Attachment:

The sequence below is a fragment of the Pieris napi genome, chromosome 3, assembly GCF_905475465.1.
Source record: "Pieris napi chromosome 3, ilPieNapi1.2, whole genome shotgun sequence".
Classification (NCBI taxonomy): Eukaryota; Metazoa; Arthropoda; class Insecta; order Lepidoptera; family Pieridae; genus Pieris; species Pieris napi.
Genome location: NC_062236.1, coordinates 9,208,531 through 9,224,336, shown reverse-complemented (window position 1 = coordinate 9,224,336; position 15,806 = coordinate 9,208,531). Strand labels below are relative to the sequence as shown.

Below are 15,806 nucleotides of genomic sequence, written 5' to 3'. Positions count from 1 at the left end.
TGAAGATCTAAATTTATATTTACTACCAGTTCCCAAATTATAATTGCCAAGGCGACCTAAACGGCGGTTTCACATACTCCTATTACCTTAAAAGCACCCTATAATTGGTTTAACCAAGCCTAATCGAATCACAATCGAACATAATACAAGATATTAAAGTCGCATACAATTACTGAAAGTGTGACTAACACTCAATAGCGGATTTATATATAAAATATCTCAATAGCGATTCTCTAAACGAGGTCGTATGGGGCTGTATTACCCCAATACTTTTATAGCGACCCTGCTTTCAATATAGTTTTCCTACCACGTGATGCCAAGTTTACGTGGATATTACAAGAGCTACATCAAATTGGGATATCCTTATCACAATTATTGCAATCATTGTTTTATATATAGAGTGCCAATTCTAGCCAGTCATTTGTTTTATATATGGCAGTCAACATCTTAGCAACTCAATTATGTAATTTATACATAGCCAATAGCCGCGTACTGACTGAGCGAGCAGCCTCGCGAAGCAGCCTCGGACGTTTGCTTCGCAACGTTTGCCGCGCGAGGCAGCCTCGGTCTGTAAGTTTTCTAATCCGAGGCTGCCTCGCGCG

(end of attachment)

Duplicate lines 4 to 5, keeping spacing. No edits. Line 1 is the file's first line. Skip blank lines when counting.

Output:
Genome location: NC_062236.1, coordinates 9,208,531 through 9,224,336, shown reverse-complemented (window position 1 = coordinate 9,224,336; position 15,806 = coordinate 9,208,531). Strand labels below are relative to the sequence as shown.

Below are 15,806 nucleotides of genomic sequence, written 5' to 3'. Positions count from 1 at the left end.